Sales taxes. Customers hate them, retailers hate them — or do they?

Maybe not anymore.

TaxJar, a San Diego-based provider of tax management software for online retailers, just picked up $600,000 in seed funding from several angel investors.

“We’re solving what is perhaps the biggest administrative and compliance burden for small businesses — the headaches of sales tax,” said Mark Faggiano, TaxJar’s chief executive and cofounder.

TaxJar’s opportunity lies in the high complexity of sales taxes that govern online sales. Here’s one complicated instance: Some states require sellers to collect taxes based on a customer’s address, forcing them to juggle tax calculations based on hundreds or thousands of jurisdictions. Whether a seller has a physical location, such as a fulfillment center, also affects their sales taxes.

Although services similar to TaxJar already exist, most of them are focused on large enterprise clients, leaving the door open for TaxJar to provide a product fit for smaller businesses. Its current customers range from small merchants selling less than $100,000 per year in one marketplace to bigger merchants selling tens of millions of dollars per year through multiple channels.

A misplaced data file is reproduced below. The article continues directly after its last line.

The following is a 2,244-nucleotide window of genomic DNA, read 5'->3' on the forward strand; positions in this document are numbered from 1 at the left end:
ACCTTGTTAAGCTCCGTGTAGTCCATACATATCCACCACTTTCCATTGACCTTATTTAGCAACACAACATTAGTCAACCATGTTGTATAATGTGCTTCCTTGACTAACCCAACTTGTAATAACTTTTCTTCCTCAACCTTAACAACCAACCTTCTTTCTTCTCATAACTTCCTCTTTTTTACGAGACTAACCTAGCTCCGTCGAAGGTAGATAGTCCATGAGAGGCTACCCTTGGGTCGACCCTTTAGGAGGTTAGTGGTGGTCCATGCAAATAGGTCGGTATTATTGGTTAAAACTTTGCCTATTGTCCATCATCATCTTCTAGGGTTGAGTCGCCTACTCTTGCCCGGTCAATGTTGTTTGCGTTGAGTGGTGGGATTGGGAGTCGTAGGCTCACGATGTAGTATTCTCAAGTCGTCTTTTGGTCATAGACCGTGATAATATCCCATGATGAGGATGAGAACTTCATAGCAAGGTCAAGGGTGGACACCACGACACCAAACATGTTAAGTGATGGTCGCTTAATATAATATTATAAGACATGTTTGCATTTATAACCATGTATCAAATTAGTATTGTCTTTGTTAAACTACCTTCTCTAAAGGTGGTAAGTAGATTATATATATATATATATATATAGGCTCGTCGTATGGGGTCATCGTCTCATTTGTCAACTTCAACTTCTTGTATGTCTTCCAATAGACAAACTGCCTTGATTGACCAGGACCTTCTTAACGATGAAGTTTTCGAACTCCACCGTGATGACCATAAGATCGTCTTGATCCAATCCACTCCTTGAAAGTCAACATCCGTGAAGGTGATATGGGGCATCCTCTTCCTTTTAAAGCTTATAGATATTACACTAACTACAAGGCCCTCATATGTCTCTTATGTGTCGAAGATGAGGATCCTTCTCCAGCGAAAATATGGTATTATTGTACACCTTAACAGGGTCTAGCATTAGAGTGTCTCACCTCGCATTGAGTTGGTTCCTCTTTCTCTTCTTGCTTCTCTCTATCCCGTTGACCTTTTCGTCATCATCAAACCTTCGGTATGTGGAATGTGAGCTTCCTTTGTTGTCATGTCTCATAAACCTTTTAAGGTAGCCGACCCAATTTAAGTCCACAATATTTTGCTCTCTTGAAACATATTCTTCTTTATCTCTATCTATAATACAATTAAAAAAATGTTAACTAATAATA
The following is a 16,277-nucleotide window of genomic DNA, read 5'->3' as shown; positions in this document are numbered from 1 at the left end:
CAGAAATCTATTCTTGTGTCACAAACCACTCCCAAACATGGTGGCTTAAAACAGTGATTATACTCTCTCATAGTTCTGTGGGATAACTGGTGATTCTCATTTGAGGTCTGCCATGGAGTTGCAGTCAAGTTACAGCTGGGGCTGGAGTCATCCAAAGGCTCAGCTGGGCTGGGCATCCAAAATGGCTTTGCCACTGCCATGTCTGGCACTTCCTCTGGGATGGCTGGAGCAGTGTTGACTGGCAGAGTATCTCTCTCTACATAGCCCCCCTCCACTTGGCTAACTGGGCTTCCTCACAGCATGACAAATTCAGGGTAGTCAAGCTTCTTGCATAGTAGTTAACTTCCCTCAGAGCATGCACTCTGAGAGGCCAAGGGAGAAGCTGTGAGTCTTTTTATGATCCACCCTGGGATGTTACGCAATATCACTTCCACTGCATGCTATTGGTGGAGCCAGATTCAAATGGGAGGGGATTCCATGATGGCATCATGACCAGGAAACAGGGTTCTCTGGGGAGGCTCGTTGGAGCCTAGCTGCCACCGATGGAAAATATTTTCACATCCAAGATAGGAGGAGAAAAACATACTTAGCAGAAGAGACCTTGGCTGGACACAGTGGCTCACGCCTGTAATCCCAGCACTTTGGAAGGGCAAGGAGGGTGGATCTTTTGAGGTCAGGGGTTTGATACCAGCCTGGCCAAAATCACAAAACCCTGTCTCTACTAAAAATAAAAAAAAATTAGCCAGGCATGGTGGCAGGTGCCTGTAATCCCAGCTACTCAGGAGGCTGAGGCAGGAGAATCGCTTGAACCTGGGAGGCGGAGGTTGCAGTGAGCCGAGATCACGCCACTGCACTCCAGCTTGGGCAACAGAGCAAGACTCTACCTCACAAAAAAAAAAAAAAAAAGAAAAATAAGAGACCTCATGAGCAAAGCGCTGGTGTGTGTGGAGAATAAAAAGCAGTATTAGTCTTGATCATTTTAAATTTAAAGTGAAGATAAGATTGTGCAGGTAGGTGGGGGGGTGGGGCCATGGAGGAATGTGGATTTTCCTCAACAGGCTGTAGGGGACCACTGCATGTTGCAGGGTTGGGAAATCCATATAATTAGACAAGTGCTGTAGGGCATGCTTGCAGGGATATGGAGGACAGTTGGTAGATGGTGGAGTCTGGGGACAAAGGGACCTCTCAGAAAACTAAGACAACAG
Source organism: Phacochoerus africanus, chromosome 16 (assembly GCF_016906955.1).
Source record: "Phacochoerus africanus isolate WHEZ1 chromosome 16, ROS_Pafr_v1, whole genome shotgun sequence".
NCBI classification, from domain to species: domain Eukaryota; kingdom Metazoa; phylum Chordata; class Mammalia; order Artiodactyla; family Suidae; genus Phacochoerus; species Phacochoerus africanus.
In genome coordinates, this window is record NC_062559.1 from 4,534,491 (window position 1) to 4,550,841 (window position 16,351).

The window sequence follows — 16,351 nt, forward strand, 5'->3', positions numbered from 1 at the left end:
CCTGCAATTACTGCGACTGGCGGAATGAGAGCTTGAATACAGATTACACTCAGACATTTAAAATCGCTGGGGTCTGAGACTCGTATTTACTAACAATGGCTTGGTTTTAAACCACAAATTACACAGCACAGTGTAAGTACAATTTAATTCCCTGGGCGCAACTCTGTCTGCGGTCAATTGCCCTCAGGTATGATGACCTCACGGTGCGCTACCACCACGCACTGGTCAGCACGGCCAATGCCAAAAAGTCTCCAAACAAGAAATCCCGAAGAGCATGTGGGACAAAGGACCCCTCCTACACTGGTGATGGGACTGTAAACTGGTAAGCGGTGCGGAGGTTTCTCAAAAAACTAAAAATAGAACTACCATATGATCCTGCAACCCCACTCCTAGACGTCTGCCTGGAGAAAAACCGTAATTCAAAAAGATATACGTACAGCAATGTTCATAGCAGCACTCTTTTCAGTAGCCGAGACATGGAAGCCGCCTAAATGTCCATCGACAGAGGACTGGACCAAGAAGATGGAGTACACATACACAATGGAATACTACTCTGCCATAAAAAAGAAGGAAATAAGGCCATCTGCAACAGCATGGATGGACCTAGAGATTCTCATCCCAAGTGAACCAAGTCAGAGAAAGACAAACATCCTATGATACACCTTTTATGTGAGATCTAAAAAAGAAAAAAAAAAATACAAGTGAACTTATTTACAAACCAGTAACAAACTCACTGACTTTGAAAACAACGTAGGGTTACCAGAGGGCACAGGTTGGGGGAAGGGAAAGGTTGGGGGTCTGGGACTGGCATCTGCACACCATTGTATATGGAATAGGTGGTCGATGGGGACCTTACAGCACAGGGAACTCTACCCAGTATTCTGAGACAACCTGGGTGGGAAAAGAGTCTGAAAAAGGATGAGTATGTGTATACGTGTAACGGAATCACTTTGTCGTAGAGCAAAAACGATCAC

The company will use the funds for customer acquisition and to develop new features, namely a tax rate lookup service, sales tax return e-filing, and support for additional shopping carts and marketplaces.

However, TaxJar claims it has no plans to expand beyond the sales tax sector. “We see a ton of runway where we can help our merchants further simplify their sales tax challenges, like e-file, and also see ways to expand internationally,” Faggiano told VentureBeat via email.

Participants in this seed round include Facebook’s vice president of partnerships Dan Rose, H Barton Asset Management partner Harris Barton, Magento cofounder and chief operations officer Roy Rubin, as well as unnamed angel investors from eBay, Intuit, ShipWire, and other companies.